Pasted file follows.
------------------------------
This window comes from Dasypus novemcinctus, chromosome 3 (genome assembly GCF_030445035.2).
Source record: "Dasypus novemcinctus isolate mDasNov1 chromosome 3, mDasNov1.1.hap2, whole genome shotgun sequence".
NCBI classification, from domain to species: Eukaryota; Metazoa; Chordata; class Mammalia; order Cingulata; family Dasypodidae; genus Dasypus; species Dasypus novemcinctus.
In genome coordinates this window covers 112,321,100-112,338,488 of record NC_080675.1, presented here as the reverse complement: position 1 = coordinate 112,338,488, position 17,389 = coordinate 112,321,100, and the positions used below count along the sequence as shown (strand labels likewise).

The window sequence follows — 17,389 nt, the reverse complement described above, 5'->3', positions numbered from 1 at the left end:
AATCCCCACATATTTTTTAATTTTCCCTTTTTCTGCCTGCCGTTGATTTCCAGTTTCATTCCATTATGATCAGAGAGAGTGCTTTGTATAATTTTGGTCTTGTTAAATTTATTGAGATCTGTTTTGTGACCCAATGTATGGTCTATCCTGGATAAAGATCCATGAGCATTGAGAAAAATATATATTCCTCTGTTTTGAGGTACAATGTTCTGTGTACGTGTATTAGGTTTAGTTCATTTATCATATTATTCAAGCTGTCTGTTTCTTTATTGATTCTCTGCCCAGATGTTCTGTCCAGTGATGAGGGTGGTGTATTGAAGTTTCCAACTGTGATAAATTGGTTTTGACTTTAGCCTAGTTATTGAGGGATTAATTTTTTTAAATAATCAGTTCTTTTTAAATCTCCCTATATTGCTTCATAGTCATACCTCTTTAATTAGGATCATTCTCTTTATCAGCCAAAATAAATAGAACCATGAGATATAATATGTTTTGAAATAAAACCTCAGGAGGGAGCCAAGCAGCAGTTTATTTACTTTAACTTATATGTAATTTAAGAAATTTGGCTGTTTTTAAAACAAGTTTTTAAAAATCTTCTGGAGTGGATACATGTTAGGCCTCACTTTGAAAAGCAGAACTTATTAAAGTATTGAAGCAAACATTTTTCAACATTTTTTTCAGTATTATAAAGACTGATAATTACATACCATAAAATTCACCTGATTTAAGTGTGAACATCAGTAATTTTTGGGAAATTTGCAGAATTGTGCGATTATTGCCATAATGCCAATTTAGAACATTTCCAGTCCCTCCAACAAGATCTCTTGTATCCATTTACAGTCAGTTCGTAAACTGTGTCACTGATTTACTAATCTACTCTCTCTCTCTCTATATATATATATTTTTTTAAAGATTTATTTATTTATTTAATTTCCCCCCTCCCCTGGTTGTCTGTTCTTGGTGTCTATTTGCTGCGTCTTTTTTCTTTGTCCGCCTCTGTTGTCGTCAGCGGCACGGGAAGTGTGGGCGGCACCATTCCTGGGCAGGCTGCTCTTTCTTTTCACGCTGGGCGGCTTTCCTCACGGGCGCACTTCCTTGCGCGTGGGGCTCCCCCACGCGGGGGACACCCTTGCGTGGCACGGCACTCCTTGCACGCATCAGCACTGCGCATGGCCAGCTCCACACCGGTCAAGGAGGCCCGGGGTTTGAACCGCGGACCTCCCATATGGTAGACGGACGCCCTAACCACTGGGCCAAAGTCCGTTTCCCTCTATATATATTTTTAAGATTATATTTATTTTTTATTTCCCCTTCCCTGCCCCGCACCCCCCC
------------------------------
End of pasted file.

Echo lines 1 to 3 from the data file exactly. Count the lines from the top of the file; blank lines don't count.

This window comes from Dasypus novemcinctus, chromosome 3 (genome assembly GCF_030445035.2).
Source record: "Dasypus novemcinctus isolate mDasNov1 chromosome 3, mDasNov1.1.hap2, whole genome shotgun sequence".
NCBI classification, from domain to species: Eukaryota; Metazoa; Chordata; class Mammalia; order Cingulata; family Dasypodidae; genus Dasypus; species Dasypus novemcinctus.